MPC Galveston Bay refinery supports community mission to end hunger in Galveston County

Community News

Galveston Bay, Foundation, sustainability,

The Galveston County Food Bank (GCFB), located in Texas City, is leading the fight against local hunger by providing easy access to nutritional food for economically disadvantaged and underserved community members.

During the pandemic, obtaining nutritional food has been challenging for many. An increased number of individuals and families are experiencing financial crisis and other added obstacles with approximately 53,000 residents facing food insecurity in Galveston County.

GCFB distributes over 500,000 pounds of food monthly to residents in need through a network of collaborating agencies, schools and mobile host sites. Marathon Petroleum Corp. (MPC) has proudly supported GCFB for many years.

Last year during the COVID-19 outbreak, Vice President of Refining at the Galveston Bay Refinery Kevin Bogard, recognized the increased importance of MPC’s ongoing efforts to support our community and encouraged his direct reports to look for opportunities to similarly make an impact. 

“When Mr. Bogard learned of pandemic related food needs in our community, he immediately called on his staff to make personal investments in addition to local philanthropic dollars that MPC awarded to the Galveston County Food Bank,” said MPC State Government Affairs Director, Lavelle Edmondson. “This helped the agency meet the needs of the community and created an even stronger partnership between our organizations.”

The GBR leadership team’s personal donations, along with matching funds from MPC, contributed over $10,000 to the food bank in addition to direct corporate contributions throughout the year.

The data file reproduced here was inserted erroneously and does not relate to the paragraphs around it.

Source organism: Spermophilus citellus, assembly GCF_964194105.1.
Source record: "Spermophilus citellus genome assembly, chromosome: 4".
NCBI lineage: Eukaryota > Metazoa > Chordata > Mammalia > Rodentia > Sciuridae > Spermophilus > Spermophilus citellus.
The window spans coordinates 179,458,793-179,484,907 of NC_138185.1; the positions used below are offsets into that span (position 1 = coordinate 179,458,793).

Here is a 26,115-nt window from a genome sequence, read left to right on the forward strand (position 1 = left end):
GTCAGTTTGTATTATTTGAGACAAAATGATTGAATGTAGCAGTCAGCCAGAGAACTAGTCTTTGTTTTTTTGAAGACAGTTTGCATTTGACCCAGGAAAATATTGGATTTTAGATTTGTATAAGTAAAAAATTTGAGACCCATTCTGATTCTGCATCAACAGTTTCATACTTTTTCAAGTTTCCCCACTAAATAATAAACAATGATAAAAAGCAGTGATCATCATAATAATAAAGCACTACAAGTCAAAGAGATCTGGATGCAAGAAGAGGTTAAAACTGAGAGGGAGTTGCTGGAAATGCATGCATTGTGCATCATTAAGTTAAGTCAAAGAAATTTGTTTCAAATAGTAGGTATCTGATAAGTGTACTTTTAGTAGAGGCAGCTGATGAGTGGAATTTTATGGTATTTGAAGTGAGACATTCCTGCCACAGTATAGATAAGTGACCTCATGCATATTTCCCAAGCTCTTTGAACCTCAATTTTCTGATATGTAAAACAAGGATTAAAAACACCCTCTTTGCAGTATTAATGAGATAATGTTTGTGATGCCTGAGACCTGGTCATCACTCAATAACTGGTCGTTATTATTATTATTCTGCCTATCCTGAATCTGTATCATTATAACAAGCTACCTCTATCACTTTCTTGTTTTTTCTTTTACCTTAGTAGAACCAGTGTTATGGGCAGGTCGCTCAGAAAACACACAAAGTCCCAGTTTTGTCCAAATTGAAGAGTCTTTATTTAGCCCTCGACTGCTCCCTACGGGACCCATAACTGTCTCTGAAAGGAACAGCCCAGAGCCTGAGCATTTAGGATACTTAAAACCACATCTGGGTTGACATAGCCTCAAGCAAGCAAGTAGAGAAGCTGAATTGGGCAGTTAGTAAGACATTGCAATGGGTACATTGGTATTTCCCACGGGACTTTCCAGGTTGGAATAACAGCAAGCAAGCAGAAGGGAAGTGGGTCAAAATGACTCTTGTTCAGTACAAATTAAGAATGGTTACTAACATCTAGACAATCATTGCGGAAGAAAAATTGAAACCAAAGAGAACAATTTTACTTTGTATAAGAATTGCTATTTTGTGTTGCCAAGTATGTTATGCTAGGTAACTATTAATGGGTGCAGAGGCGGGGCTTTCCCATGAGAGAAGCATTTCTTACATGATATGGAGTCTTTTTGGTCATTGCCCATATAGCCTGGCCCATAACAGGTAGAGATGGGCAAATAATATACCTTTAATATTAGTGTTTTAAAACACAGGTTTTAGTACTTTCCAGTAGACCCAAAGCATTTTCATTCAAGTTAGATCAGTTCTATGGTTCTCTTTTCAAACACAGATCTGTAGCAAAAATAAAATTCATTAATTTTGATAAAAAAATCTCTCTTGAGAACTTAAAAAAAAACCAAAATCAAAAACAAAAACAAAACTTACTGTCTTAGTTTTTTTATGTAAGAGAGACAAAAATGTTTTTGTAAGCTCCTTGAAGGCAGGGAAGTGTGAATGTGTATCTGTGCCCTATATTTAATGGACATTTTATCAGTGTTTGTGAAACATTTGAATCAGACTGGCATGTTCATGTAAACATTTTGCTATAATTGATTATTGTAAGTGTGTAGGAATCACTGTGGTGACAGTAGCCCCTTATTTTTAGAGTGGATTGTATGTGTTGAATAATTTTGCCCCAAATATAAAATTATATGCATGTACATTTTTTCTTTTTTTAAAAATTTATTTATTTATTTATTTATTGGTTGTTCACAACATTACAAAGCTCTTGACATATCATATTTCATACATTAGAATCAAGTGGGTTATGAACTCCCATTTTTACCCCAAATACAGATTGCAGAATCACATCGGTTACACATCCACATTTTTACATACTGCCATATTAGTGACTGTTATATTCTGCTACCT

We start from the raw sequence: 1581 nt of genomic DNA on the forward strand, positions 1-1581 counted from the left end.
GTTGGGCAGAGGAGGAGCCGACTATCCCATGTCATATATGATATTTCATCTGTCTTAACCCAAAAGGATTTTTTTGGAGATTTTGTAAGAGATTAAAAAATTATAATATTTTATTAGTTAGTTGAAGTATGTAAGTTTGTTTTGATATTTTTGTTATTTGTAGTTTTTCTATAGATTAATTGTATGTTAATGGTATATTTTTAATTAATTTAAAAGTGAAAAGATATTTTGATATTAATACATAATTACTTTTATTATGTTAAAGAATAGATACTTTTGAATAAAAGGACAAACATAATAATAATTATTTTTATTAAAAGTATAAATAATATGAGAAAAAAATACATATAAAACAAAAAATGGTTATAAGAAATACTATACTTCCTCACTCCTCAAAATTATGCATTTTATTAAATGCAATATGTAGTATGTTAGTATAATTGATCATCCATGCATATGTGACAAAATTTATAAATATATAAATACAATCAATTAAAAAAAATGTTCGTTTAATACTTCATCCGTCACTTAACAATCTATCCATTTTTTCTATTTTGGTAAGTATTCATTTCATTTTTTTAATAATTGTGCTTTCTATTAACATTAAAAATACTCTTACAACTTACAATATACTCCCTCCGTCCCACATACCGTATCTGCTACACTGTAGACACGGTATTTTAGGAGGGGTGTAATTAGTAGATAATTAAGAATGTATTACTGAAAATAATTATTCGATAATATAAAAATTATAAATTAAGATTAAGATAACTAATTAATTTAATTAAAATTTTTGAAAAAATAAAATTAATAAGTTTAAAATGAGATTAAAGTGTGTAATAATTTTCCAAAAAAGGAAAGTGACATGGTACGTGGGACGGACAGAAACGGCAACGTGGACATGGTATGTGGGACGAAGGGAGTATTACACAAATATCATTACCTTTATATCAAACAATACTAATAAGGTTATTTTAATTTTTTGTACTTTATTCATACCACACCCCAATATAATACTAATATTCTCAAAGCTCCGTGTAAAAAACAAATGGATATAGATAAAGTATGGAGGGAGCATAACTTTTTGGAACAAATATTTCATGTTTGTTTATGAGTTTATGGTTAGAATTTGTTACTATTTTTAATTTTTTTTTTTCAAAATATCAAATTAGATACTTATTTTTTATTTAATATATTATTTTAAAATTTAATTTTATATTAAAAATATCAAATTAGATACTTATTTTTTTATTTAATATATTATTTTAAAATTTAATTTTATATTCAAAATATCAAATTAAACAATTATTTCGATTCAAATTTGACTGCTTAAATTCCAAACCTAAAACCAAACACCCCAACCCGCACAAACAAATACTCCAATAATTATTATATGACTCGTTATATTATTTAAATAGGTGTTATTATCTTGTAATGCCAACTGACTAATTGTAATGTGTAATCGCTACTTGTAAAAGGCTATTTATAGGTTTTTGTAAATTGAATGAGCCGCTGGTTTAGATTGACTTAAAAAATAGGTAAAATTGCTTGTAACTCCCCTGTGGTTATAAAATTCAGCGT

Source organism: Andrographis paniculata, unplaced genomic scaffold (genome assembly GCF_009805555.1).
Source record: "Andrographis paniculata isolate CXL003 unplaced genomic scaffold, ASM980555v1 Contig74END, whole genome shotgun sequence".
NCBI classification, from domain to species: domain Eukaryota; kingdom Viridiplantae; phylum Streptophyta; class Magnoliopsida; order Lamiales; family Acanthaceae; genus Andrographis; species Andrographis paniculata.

Recently, Bogard and Edmondson joined GCFB President and CEO Donnie Van Ackeren for a tour of the food bank’s main facility.

MPC co-ops are a regular feature at the GCFB. MPC Human Resources Business Partner, Sheri Sheffel said, “Volunteering is something that we try to do with each of our co-op groups to get them out and active in the community during their experience here.” 

Most recently, the Spring co-ops spent an afternoon volunteering at the food bank. They compiled boxes of food for the homebound as part of the GCFB Homebound Nutritional Outreach program, dedicated to providing monthly food boxes to seniors or persons with disabilities who do not have the means or health to visit the main facility or access mobile pantries.  

The GCFB also provides resources beyond food, connecting individuals and families to other agencies and services that can assist with needs such as child care, job placement, family therapy, healthcare and other resources that can help get them back on their feet and on the path to recovery and/or self-sufficiency. For more information visit the Galveston County Food bank website.